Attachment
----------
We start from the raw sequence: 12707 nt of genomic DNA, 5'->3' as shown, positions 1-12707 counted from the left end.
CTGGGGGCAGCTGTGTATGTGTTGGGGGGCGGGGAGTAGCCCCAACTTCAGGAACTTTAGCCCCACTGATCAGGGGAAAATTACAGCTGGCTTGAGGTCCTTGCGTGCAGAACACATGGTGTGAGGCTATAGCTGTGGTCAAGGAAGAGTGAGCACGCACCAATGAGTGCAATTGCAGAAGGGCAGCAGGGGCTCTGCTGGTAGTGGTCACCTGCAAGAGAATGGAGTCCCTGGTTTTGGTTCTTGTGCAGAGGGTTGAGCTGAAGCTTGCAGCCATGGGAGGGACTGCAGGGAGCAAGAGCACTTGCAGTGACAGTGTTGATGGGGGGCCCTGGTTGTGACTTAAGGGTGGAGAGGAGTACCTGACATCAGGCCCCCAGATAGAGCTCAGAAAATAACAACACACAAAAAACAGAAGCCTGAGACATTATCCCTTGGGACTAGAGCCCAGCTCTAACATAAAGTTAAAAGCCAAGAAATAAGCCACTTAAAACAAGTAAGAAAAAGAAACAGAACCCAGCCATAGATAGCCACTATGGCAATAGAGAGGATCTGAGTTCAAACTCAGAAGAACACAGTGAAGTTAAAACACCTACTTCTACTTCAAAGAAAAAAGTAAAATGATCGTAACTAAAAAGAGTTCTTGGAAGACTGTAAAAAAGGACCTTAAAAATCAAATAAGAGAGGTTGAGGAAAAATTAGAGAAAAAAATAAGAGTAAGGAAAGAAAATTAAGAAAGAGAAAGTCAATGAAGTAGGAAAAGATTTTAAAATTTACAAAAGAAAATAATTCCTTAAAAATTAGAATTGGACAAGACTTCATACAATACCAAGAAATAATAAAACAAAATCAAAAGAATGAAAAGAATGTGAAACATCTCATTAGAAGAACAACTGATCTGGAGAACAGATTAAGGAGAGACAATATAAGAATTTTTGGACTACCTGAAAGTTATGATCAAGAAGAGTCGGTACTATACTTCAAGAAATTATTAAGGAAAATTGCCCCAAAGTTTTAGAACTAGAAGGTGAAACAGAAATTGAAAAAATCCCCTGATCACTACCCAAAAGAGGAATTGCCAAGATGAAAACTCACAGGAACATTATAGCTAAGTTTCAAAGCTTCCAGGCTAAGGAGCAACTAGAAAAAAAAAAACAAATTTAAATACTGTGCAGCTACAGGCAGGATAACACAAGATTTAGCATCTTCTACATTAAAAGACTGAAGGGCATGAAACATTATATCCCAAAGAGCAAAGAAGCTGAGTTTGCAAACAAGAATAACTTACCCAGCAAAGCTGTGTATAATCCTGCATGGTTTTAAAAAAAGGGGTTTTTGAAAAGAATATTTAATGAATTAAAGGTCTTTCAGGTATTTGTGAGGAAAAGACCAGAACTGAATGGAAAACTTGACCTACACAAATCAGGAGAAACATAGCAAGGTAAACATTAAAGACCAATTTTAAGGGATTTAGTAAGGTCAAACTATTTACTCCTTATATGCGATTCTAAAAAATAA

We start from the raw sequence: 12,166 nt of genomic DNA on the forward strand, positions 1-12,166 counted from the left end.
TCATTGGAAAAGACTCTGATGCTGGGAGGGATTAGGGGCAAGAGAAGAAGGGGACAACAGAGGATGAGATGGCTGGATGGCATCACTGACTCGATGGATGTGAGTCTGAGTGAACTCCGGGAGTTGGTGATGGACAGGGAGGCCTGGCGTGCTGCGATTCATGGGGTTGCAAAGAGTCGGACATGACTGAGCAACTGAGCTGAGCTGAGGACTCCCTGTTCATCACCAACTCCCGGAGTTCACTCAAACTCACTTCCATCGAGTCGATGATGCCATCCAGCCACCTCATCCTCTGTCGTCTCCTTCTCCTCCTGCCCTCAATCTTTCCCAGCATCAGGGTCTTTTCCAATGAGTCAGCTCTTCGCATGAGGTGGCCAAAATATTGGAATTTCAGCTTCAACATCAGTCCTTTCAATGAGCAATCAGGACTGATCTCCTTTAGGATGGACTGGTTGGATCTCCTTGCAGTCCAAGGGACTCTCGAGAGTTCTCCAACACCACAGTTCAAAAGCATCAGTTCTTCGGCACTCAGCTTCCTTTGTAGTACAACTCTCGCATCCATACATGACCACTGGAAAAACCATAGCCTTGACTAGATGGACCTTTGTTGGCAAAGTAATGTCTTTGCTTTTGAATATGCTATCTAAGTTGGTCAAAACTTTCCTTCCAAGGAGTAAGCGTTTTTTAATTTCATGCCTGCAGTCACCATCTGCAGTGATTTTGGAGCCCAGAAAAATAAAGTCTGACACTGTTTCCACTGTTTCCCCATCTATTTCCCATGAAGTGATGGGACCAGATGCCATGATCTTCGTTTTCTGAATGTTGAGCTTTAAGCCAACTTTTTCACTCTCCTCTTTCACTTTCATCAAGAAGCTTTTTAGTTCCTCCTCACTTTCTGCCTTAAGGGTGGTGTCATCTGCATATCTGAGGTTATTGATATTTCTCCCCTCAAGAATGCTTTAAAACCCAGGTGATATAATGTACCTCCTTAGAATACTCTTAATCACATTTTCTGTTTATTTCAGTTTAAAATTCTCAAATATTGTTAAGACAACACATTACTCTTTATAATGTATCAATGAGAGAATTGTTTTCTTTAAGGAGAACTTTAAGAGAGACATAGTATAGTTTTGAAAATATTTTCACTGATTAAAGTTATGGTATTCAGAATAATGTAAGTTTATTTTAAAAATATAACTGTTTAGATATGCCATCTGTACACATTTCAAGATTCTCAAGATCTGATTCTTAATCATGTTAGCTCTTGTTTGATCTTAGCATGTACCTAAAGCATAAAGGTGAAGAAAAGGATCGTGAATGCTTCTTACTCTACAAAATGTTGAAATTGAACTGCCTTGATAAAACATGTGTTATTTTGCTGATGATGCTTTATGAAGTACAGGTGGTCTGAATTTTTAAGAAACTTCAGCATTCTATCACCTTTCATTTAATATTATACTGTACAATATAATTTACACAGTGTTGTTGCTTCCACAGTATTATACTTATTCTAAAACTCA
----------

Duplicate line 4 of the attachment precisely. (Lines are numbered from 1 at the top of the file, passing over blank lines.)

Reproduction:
TCATTGGAAAAGACTCTGATGCTGGGAGGGATTAGGGGCAAGAGAAGAAGGGGACAACAGAGGATGAGATGGCTGGATGGCATCACTGACTCGATGGATGTGAGTCTGAGTGAACTCCGGGAGTTGGTGATGGACAGGGAGGCCTGGCGTGCTGCGATTCATGGGGTTGCAAAGAGTCGGACATGACTGAGCAACTGAGCTGAGCTGAGGACTCCCTGTTCATCACCAACTCCCGGAGTTCACTCAAACTCACTTCCATCGAGTCGATGATGCCATCCAGCCACCTCATCCTCTGTCGTCTCCTTCTCCTCCTGCCCTCAATCTTTCCCAGCATCAGGGTCTTTTCCAATGAGTCAGCTCTTCGCATGAGGTGGCCAAAATATTGGAATTTCAGCTTCAACATCAGTCCTTTCAATGAGCAATCAGGACTGATCTCCTTTAGGATGGACTGGTTGGATCTCCTTGCAGTCCAAGGGACTCTCGAGAGTTCTCCAACACCACAGTTCAAAAGCATCAGTTCTTCGGCACTCAGCTTCCTTTGTAGTACAACTCTCGCATCCATACATGACCACTGGAAAAACCATAGCCTTGACTAGATGGACCTTTGTTGGCAAAGTAATGTCTTTGCTTTTGAATATGCTATCTAAGTTGGTCAAAACTTTCCTTCCAAGGAGTAAGCGTTTTTTAATTTCATGCCTGCAGTCACCATCTGCAGTGATTTTGGAGCCCAGAAAAATAAAGTCTGACACTGTTTCCACTGTTTCCCCATCTATTTCCCATGAAGTGATGGGACCAGATGCCATGATCTTCGTTTTCTGAATGTTGAGCTTTAAGCCAACTTTTTCACTCTCCTCTTTCACTTTCATCAAGAAGCTTTTTAGTTCCTCCTCACTTTCTGCCTTAAGGGTGGTGTCATCTGCATATCTGAGGTTATTGATATTTCTCCCCTCAAGAATGCTTTAAAACCCAGGTGATATAATGTACCTCCTTAGAATACTCTTAATCACATTTTCTGTTTATTTCAGTTTAAAATTCTCAAATATTGTTAAGACAACACATTACTCTTTATAATGTATCAATGAGAGAATTGTTTTCTTTAAGGAGAACTTTAAGAGAGACATAGTATAGTTTTGAAAATATTTTCACTGATTAAAGTTATGGTATTCAGAATAATGTAAGTTTATTTTAAAAATATAACTGTTTAGATATGCCATCTGTACACATTTCAAGATTCTCAAGATCTGATTCTTAATCATGTTAGCTCTTGTTTGATCTTAGCATGTACCTAAAGCATAAAGGTGAAGAAAAGGATCGTGAATGCTTCTTACTCTACAAAATGTTGAAATTGAACTGCCTTGATAAAACATGTGTTATTTTGCTGATGATGCTTTATGAAGTACAGGTGGTCTGAATTTTTAAGAAACTTCAGCATTCTATCACCTTTCATTTAATATTATACTGTACAATATAATTTACACAGTGTTGTTGCTTCCACAGTATTATACTTATTCTAAAACTCA